Early Days

As a fund investor you often find your food exposure comes with a side dish of something else: food and agriculture, food and water, and implicity, food and technology. If you drew a Venn diagram with food in the middle you’d get overlapping circles that include tech, emerging markets, nutrition/health, demographic change, consumer trends and retail.

Looking at our funds list, are there any commonalities in stock ownership between them? In the top three holdings, there’s little crossover apart from US-listed Deere, the world’s leading manufacturer of agricultural equipment, which has a 5-star rating and a wide economic moat. It’s held by three funds, and Morningstar analyst Radu argues that wider precision agriculture adoption will substantially boost sales for the three largest agriculture equipment producers: Deere, CNH Industrial, and Agco.

Away from the top three holdings, a number of names "crop up" frequently in portfolios: Koninklijke DSM, which has a narrow moat and a 5-star rating, is a scientific company specialising in human and animal nutrients. DSM manufacturers vitamins and other feed additives, which are then usually formulated into tailored blends for chickens and turkeys.

Sticking with the theme of the food chain, another popular stock among wider food funds is fertiliser firm Nutrien (NTR), which has a narrow moat and is rated 3 stars. Indeed, Nutrien is the only stock to cross over from funds to ETFs. Another popular stock in recent years has been meat-free US stock Beyond Meat (BYND), which had an explosive run post-floatation but has fallen back since – shares traded at $234 in 2019 but are now around $15.

What about performance? The vast majority of the funds are less than five years old, with a handful only launching in 2022. That makes performance analysis harder, on top of the diverse holdings and strategies of the funds themselves.

Funds with a five-year record include Sarasin, BNP Paribas Smart Food and iShares STOXX 600 Food and Beverage – and their annualised performance is 1.71%, 6.20% and 7.05% respectively over five years. More meaningful comparisons can be made with listed stocks because they have a much longer track record and are likely to sell rival products.

A Final Serving

In terms of global stocks, the majority of names Morningstar covers have an economic moat. In the above list I’ve focused on companies that manufacture and market food, rather than retailers such as Ahold Delhaize (AD, 2 star, no moat), which is a commonly held stock among food-focused funds. I’ve also excluded restaurants like McDonald’s and Burger King.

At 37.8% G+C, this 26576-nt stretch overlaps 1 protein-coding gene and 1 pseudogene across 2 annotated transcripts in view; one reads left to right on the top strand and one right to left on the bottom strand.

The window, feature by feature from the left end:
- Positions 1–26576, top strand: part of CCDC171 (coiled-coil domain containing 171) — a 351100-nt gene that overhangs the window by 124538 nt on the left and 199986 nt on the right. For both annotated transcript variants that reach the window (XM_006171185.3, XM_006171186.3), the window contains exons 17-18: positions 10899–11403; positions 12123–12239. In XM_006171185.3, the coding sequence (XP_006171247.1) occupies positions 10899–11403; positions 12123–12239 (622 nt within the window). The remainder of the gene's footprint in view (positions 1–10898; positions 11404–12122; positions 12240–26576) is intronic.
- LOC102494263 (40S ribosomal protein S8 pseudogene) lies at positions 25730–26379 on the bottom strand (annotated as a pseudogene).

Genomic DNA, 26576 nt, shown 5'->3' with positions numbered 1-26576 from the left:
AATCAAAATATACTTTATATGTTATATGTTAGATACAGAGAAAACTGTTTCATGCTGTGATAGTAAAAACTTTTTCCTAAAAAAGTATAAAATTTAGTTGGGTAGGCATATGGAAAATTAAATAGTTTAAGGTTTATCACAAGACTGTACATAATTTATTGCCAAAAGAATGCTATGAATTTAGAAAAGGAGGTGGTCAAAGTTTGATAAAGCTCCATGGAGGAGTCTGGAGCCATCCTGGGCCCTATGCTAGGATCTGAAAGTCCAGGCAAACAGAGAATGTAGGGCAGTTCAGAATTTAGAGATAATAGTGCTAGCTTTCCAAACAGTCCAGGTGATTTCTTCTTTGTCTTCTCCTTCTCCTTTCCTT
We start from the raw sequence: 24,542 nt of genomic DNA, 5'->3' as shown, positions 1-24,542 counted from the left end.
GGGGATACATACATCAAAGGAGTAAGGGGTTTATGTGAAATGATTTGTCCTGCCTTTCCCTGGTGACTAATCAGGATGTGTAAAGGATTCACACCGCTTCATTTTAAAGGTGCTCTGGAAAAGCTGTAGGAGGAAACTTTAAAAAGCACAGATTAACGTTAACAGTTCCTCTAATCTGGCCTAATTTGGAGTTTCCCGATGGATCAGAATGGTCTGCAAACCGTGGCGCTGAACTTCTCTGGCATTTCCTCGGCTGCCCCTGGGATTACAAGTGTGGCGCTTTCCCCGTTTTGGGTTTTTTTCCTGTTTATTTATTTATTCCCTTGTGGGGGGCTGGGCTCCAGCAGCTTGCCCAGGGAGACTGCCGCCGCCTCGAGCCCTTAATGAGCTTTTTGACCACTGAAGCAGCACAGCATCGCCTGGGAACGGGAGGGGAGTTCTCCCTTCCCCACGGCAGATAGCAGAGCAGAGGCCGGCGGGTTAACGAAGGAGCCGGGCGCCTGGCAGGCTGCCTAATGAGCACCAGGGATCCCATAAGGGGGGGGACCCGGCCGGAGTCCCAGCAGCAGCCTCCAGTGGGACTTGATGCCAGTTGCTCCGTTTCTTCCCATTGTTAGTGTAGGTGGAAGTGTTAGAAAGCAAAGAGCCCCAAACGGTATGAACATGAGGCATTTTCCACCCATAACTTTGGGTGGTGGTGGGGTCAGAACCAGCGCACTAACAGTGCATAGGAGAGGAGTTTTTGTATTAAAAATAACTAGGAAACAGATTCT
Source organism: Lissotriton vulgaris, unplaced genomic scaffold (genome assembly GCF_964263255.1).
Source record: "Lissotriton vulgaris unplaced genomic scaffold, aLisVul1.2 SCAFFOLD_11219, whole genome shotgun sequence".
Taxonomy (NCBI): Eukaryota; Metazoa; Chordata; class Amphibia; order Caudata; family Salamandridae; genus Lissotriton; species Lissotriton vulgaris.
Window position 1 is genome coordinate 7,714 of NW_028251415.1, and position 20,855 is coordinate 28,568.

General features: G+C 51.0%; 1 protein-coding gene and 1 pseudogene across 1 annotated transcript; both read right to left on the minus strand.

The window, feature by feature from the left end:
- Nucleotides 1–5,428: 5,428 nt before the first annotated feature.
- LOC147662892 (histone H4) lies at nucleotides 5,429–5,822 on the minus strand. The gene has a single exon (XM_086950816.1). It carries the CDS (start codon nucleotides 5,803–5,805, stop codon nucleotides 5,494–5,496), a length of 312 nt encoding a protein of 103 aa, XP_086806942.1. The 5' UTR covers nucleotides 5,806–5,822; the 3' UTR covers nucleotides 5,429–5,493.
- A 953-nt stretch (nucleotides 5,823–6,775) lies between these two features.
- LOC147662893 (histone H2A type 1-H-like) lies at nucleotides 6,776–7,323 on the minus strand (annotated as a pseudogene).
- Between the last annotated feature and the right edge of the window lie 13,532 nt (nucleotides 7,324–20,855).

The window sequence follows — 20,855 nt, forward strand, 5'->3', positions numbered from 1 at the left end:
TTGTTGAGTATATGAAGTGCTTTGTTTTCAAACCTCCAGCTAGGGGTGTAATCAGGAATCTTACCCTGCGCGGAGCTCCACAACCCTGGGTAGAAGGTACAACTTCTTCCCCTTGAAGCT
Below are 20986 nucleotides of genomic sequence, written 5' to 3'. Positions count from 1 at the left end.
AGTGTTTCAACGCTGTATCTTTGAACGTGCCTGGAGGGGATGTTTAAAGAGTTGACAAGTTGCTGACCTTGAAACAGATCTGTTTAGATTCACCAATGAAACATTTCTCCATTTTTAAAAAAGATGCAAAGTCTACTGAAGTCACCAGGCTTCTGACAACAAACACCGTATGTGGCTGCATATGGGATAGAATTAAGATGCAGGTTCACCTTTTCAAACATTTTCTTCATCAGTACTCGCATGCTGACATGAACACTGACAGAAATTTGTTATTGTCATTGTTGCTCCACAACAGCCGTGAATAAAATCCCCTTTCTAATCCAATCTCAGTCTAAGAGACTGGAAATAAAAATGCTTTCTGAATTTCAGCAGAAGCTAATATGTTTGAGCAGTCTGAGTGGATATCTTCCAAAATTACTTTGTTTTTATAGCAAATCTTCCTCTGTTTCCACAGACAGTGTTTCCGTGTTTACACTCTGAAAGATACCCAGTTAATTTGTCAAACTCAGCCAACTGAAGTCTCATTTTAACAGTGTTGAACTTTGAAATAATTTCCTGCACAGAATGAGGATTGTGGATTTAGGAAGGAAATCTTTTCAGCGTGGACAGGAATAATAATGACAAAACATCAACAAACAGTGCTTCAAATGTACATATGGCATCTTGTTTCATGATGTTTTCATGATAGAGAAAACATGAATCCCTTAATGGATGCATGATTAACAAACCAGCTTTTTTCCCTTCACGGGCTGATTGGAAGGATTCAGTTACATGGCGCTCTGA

For reasons of space, I’ve excluded agriculture and chemical companies, but a number of these appear among funds' top holdings – and they are among the stocks looking for solutions to the biggest issues involved in food production. Some of Morningstar’s picks in the wider sector are US agriscience firm Corteva (CTVA), wide-moat chocolate maker Barry Callebaut (BARN), and narrow-moat crop chemical firm FMC (FMC).

Looking finally at ETFs, tagging "Beverage" on to fund names leads to a big weighting towards drinks companies like Diageo, Anheuser-Busch Inbev in the Lyxor and iShares iterations of the STOXX 60 Food and Beverage, ETFS with an MQR of Bronze. There are two ETFS labelled "Sustainable Future of Food" from Rize and VanEck, but top holdings vary significantly.

Experts usually recommend that thematic funds are "satellite" investments, so they should make up a smaller part of a more diversified portfolio. Food is no exception, and that's reflected in the amount of money held in these ETFs. Among thematic funds globally, food makes up $7 billion of assets under management out of a total of $330 billion, some way behind popular themes like the energy transition, AI, robotics, tech and demographics.

Subscribe to Our Newsletters For More ETF Content

Sign up Now

The information contained within is for educational and informational purposes ONLY. It is not intended nor should it be considered an invitation or inducement to buy or sell a security or securities noted within nor should it be viewed as a communication intended to persuade or incite you to buy or sell security or securities noted within. Any commentary provided is the opinion of the author and should not be considered a personalised recommendation. The information contained within should not be a person's sole basis for making an investment decision. Please contact your financial professional before making an investment decision.

Facebook Twitter LinkedIn

About Author

James Gard

James Gard  is senior editor for


© Copyright 2024 Morningstar, Inc. All rights reserved.

Terms of Use        Privacy Policy        Modern Slavery Statement        Cookie Settings        Disclosures